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A challenge human existence is confronted in contemporary society is the justification of a coherent social order. Most of these justifications have been grounded, over time, on natural approach to the neglect of the African ontological practice. This natural reference fails to account for the ontological practice premised on African belief system which reconciles the natural and spiritual aspects of human existence. The study adopts the analytic approach in philosophy which evolves a clarification of the ontological concept within the African context.The African ontological practice hinges on Dukor’s perspective which provides for a coherent interconnection among social structure, law and belief system towards the certitude and trust making for harmonious human well-being.Social order is enhanced by this African ontological practice and should, therefore, be incorporated into the public sphere.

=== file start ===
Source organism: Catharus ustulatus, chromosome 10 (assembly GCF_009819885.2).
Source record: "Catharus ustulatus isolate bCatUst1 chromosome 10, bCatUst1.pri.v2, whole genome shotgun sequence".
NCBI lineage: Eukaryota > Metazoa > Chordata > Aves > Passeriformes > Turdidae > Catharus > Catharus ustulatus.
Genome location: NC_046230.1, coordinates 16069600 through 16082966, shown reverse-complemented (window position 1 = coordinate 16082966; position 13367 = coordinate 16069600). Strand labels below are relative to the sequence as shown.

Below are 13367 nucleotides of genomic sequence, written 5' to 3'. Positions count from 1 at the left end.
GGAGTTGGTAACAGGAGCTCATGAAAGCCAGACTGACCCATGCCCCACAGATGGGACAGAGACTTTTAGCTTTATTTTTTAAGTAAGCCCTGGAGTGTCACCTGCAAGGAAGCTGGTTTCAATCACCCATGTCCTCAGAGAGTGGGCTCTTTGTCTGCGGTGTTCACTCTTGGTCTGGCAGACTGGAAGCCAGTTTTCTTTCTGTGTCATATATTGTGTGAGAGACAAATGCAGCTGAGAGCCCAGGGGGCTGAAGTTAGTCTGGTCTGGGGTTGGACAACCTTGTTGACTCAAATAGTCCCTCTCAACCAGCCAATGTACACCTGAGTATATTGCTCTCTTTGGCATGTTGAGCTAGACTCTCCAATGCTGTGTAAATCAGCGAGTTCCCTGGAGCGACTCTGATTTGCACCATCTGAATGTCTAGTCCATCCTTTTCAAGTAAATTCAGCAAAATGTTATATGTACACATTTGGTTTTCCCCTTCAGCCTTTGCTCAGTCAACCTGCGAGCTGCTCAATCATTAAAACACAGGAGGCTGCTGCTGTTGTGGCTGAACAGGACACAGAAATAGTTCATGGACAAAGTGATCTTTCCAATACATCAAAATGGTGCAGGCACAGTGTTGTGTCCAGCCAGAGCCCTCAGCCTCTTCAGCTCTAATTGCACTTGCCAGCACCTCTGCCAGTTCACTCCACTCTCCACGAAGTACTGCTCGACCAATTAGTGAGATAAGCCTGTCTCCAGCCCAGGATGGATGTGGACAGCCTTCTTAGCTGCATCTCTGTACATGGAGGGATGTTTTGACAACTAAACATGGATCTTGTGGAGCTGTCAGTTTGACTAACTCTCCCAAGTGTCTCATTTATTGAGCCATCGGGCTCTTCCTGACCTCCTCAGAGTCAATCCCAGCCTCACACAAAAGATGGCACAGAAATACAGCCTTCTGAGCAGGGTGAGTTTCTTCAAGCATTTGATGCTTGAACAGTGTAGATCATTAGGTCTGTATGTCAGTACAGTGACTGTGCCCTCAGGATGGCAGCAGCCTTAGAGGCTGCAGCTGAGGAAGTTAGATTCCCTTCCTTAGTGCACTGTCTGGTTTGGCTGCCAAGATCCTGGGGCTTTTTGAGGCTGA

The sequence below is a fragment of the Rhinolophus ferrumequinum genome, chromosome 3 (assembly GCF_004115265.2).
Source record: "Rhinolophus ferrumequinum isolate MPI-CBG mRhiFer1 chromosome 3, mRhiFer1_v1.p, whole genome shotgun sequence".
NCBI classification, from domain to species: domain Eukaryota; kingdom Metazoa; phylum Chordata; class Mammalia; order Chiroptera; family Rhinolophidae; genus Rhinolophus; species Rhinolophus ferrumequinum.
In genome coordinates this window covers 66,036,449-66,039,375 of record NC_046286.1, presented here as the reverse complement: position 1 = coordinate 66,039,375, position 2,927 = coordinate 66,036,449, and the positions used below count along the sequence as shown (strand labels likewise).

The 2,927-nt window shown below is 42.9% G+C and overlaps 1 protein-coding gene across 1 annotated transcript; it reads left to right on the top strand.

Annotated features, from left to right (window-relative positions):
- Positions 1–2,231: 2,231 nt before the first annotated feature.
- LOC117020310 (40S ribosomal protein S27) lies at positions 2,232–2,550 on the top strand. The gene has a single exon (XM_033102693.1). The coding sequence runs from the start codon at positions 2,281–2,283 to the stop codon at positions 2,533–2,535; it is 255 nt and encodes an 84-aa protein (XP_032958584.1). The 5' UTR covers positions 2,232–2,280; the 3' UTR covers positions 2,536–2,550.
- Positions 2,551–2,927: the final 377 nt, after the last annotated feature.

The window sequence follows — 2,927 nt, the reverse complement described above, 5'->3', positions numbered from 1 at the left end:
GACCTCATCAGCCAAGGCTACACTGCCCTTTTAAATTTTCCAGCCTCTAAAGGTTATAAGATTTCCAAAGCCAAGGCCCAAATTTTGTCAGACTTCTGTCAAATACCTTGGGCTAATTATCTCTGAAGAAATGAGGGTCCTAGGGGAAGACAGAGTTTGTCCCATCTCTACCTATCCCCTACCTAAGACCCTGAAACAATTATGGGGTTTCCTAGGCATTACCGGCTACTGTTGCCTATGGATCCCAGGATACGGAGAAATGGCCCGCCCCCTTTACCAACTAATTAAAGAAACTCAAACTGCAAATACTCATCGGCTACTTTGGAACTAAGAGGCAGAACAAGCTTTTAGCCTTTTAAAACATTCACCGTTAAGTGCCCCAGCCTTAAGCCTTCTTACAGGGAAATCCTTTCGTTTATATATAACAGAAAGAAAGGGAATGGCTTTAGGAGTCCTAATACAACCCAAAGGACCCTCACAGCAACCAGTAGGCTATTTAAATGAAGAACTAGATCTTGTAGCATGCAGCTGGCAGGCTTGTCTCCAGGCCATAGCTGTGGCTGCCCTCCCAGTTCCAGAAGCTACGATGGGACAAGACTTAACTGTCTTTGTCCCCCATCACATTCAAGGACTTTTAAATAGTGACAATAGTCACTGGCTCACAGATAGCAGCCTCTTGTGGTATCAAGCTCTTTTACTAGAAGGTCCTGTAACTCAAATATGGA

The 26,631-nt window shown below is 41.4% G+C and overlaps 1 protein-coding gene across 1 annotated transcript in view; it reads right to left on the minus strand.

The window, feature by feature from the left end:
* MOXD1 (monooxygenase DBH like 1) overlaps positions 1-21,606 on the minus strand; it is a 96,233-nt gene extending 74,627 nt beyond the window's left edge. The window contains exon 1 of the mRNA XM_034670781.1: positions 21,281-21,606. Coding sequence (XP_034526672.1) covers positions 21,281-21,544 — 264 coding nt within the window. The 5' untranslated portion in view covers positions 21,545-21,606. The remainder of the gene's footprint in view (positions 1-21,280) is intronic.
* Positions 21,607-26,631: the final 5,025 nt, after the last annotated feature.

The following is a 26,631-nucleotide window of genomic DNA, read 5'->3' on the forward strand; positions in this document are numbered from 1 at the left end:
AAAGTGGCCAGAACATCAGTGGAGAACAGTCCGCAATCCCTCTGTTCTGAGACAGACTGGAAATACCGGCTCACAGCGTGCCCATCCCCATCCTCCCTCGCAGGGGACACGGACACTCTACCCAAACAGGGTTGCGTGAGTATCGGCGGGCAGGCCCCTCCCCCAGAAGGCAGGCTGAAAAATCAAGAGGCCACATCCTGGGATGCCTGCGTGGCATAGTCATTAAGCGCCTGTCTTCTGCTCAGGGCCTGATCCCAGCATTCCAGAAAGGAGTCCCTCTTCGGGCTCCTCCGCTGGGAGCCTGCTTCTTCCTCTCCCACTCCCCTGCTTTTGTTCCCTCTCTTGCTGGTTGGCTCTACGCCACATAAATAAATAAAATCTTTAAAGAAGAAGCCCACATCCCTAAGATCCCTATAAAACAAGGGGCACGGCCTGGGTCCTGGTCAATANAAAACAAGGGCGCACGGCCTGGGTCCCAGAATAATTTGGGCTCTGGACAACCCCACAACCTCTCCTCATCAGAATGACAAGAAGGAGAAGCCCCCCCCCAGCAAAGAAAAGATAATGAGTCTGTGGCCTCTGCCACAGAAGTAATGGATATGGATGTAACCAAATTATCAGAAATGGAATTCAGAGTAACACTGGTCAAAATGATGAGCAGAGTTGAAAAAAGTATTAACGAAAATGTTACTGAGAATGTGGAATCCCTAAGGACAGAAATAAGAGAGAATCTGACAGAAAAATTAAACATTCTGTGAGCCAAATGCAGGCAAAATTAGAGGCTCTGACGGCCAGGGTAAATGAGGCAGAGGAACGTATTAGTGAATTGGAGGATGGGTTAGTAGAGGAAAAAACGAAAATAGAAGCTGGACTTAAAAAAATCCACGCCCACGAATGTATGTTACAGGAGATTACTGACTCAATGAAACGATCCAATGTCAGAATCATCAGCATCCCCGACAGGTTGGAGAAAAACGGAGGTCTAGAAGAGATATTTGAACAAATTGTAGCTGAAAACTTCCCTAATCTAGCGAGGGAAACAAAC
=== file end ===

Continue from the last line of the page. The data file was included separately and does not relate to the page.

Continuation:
The concern of this paper is to argue against Maduabuchi Dukor’s conception of African philosophical ideas of man, universe and God as“theistic humanism”. Dukor’s submission is an anti-thesis of the claims by many pioneer scholars in African philosophy who claimed that if Africans do not live in a religious universe perhaps one can affirm that their universe is theistic. But indeed the Africans’ perceptions and attitude to life in their various manifestations reveal an idealistic metaphysical orientation without an attenuation of humanistic elements. It is argued in this paper that Dukor’s philosophical idea of reality in the African context though contributes to knowledge, it is in sharp contrast to African metaphysical theories such as Placide Temple’s theory of vital forces, Olubi Sodipo’s theory of mystical causality, Dagogo Idoniboye’s theory of spiritism among others. Even Sophie Oluwole, who argues that the Yoruba idea of morality is humanistic, still concludes that in moral issues the gods act as agent of sanction. In situating the African idea of reality in context, the Yoruba example is used in this paper with a view to establishing, contrary to Dukor’s“theistic humanism”; that reality among the Yoruba is better construed as“humanistic theism”.